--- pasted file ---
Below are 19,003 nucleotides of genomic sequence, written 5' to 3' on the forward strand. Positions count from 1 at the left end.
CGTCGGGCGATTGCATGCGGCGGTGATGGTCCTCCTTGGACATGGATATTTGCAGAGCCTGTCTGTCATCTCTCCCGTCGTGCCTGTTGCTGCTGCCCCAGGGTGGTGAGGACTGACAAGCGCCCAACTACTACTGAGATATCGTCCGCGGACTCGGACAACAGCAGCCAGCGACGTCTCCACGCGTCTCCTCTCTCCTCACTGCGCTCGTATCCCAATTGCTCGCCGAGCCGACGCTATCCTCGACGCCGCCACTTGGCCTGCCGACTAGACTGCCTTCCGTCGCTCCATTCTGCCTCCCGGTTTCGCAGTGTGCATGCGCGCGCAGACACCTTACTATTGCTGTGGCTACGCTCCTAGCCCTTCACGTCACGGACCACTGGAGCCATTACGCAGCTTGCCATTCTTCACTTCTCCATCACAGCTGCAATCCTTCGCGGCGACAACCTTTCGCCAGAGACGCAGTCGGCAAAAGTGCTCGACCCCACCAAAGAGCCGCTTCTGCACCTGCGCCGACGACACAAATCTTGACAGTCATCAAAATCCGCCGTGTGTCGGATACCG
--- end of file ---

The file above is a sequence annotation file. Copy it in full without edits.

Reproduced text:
Below are 19,003 nucleotides of genomic sequence, written 5' to 3' on the forward strand. Positions count from 1 at the left end.
CGTCGGGCGATTGCATGCGGCGGTGATGGTCCTCCTTGGACATGGATATTTGCAGAGCCTGTCTGTCATCTCTCCCGTCGTGCCTGTTGCTGCTGCCCCAGGGTGGTGAGGACTGACAAGCGCCCAACTACTACTGAGATATCGTCCGCGGACTCGGACAACAGCAGCCAGCGACGTCTCCACGCGTCTCCTCTCTCCTCACTGCGCTCGTATCCCAATTGCTCGCCGAGCCGACGCTATCCTCGACGCCGCCACTTGGCCTGCCGACTAGACTGCCTTCCGTCGCTCCATTCTGCCTCCCGGTTTCGCAGTGTGCATGCGCGCGCAGACACCTTACTATTGCTGTGGCTACGCTCCTAGCCCTTCACGTCACGGACCACTGGAGCCATTACGCAGCTTGCCATTCTTCACTTCTCCATCACAGCTGCAATCCTTCGCGGCGACAACCTTTCGCCAGAGACGCAGTCGGCAAAAGTGCTCGACCCCACCAAAGAGCCGCTTCTGCACCTGCGCCGACGACACAAATCTTGACAGTCATCAAAATCCGCCGTGTGTCGGATACCG